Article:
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Born of a woman.

When we were kids, my sister invented a fairy-tale world that kept us endlessly occupied, in which dwelt an arch-villainess by the name of "Bad Mary". Trust a Catholic child to imagine the worst of calamities: a bad Mary. That such a person was after us sent delicious tremors of dread down our wee spines. Of course, we knew this was make-believe--our Mary was the Queen of Heaven, spotless, pure and good. Moreover, she was the Mother of God, our Mother and the Mother of the Church.

But here's the thing: there is no motherhood in God. When I came across this fact so bluntly stated in a pamphlet by Fr. John Mole, entitled Be Mindful of Mary, I was taken aback. But there it is, and how could it be otherwise? God is "first and foremost to be known, loved and honoured as Father," wrote Fr. Mole; while His love is, in the Old Testament, sometimes expressed analogously as a mother's love, "the reality of motherhood does not exist in God." Rather, "it exists only in a human being and is the highest human achievement possible."

This revelation left me feeling, strangely, a bit forlorn. If motherhood is but a human reality, did this then mean that women were less than men, who represent the fatherhood of God himself (albeit, a "pale resemblance" only, as Fr. Mole pointed out)? Perhaps such a question would occur only in a mind conditioned by feminist angst. Nevertheless, to answer this concern, one must go back to the Garden, and with a clear-sighted guide, St. Edith Stein, who distinguishes between the original order, the order of the fall, and the order of redemption.

In the original order, the obligation to remain in God's likeness, to procreate and to care for the created world fell to both man and woman; the implication that man's position was pre-eminent, because he was created first, "is not explained in greater depth" in the biblical account. In the order of the fall, man and woman are both punished, but woman must bear the further penalty of "subjugation to the man"; nevertheless, in the order of redemption, woman is particularly "charged with the battle against evil." (see Edith Stein, Woman, c1996, pp. 63, 70).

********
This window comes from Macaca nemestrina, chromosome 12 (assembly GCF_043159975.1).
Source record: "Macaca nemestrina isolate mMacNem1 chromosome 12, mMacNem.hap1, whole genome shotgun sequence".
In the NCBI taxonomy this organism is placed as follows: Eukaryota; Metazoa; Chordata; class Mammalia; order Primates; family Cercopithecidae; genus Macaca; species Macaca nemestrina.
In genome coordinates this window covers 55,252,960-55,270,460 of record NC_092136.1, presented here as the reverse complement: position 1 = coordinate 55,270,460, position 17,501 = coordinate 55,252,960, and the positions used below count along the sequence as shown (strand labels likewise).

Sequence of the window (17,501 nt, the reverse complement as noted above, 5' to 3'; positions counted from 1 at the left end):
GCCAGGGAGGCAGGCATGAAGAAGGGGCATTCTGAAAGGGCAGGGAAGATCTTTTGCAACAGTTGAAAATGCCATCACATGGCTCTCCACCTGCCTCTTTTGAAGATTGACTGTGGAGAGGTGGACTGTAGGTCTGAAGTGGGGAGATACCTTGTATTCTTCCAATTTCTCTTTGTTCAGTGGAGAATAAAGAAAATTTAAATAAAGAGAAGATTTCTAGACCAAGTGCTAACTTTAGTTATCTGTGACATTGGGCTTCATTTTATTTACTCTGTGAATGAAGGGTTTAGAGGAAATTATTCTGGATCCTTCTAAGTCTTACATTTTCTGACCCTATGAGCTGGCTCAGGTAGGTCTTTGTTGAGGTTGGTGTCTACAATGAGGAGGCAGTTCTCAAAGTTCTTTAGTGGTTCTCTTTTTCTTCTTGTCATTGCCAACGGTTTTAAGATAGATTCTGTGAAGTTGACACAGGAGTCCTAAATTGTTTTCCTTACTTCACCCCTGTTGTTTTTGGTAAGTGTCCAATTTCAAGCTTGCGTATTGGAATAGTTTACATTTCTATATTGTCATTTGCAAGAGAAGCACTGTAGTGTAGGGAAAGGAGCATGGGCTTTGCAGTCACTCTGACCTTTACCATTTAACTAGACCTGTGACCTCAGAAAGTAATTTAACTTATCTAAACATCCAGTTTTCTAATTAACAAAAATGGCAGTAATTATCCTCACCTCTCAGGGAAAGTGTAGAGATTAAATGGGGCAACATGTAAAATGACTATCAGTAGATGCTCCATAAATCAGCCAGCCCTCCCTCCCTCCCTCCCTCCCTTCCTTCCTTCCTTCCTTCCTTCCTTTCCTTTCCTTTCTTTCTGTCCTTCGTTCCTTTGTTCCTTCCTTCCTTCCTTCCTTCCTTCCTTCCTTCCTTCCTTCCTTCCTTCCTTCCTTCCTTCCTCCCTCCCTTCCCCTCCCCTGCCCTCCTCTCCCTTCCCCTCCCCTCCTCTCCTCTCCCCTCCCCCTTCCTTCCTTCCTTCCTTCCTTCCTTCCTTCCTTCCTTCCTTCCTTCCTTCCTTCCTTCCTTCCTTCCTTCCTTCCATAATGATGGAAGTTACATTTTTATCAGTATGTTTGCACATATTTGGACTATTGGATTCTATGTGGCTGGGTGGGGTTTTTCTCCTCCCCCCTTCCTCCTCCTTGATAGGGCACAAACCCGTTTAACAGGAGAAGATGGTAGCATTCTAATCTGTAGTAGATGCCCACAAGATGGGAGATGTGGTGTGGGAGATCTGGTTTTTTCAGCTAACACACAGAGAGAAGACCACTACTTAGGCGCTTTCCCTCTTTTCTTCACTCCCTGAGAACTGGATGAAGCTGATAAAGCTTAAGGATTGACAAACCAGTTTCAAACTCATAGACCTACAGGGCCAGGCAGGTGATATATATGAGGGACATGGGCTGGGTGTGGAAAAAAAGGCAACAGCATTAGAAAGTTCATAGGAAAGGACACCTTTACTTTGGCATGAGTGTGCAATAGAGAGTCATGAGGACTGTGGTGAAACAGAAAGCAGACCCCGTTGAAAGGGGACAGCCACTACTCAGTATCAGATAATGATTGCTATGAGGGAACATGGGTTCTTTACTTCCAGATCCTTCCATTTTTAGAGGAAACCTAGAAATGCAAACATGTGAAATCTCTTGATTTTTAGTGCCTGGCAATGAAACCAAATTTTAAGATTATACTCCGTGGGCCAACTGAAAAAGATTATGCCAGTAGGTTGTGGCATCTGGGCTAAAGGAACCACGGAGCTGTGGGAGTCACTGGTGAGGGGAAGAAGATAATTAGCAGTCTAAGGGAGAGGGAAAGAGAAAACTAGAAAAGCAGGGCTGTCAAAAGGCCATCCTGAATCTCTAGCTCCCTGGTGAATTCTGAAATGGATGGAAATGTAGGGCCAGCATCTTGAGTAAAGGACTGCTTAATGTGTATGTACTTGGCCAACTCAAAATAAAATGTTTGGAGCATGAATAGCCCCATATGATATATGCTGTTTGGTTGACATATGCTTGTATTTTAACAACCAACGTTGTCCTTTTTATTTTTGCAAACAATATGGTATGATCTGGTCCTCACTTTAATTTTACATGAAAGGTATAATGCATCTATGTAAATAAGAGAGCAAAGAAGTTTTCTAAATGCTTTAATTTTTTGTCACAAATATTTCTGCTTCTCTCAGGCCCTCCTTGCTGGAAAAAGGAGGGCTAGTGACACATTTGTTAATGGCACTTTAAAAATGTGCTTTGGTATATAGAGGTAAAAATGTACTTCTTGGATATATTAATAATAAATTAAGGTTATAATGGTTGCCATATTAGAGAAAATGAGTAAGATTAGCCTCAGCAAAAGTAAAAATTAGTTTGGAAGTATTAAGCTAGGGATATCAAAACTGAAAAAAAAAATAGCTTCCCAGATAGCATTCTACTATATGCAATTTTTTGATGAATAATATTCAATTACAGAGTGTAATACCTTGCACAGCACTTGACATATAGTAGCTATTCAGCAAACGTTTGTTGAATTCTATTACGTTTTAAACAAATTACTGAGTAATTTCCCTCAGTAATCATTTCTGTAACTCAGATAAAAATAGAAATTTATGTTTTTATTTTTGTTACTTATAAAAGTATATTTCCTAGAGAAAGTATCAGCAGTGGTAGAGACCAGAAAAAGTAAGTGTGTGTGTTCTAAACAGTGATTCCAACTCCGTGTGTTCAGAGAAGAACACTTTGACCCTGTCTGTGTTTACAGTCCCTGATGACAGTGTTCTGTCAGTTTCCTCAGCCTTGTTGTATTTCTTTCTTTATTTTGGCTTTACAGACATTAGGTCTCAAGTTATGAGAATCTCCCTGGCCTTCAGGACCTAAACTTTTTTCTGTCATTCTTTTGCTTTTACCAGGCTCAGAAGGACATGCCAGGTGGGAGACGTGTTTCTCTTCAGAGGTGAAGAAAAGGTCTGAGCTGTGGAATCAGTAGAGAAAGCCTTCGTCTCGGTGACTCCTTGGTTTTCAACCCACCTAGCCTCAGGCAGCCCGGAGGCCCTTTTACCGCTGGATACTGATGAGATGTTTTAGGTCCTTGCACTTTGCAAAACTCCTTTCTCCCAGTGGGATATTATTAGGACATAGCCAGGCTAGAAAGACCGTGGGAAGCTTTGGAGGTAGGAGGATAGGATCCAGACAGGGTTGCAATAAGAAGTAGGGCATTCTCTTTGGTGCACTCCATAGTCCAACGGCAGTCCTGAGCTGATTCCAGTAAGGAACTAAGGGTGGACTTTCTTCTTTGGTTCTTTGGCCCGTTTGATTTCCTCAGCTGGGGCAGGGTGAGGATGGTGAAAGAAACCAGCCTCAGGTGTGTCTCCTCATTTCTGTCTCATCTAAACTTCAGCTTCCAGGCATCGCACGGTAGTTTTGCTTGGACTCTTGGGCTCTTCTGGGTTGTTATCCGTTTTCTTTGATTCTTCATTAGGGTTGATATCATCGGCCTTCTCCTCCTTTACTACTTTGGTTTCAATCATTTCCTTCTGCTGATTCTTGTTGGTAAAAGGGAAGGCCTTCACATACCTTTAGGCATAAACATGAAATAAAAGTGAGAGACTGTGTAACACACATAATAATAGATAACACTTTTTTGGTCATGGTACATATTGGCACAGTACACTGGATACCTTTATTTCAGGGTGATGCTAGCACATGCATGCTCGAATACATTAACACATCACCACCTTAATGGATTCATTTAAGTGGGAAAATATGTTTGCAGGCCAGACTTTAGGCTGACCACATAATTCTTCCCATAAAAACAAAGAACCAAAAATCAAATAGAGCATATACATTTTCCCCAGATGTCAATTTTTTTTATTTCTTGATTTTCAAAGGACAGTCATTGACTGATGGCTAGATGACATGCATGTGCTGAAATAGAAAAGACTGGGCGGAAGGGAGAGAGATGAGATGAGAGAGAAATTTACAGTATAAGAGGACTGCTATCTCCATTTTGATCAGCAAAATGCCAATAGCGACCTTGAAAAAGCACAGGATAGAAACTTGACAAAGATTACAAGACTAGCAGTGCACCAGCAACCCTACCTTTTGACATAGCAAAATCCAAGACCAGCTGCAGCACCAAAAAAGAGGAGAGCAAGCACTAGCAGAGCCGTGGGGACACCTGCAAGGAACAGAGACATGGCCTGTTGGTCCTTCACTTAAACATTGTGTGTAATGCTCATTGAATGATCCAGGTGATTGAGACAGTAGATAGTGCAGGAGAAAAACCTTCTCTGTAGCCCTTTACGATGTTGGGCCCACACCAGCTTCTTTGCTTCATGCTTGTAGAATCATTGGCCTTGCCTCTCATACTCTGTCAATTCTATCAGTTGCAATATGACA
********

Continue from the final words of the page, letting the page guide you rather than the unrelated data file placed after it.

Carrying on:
The burden of strife and rancour between the sexes that is the legacy of the fall is alleviated, to some degree, in accepting and understanding the depth of the complementarity between them. John Paul II, in his 1994 Letter to Women, described this complementarity as "ontological" (not a word to be used lightly); thus, embedded in the very nature of our being. It is a sign and symbol of the very nature of God himself. For without complementarity there can be no union, and what is love but profound union? The complementarity in the order of redemption is explained by St. Edith: "The pre-eminence of man is disclosed by the Saviour's coming to earth in the form of man. The feminine sex is ennobled by virtue of the Saviour's being born of a human mother; a woman was the gateway through which God found entrance to humankind." (Woman, p 70.)

What then is achieved through the maternity of Mary is the most intimate union between God and humanity, between the Son of God and his virginal Mother, between the Holy Spirit and his Spouse, the Immaculate Conception. This is how God chose to "bridge the infinite gulf that lies between His tremendously divine otherness and our lowly and sinful humanness," observed Fr. Mole. "He has willed to send His Son to us as our Redeemer by having Him born of a woman and thus become one of us, our Emmanuel, our God with us in our human condition."

Now, if motherhood is "the highest human achievement", what of those women--consecrated virgins, women living in the world, or the barren--who do not bear children? They are called to spiritual motherhood--a somewhat elusive concept. Childless women, wrote St. Edith, are asked to become "guides of other persons striving to the light; they must practice spiritual maternity, begetting and drawing sons and daughters nearer to the kingdom of God."

Why speak of this now? Because in the month of September we mark Mary's birthday, and thank God for her. "We do not have," as Fr. Mole put it, "her privilege. But we have her. For all her sinlessness, she is one of us. Let us then have recourse to her maternal love and learn from her how to relate to our heavenly Father, how to be able to stand in His presence as His children."
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Title Annotation:Columnist
Author:Laurence, Lianne
Publication:Catholic Insight
Date:Sep 1, 2004
Previous Article:From Sister Dorothy re Catherine Emmerich.
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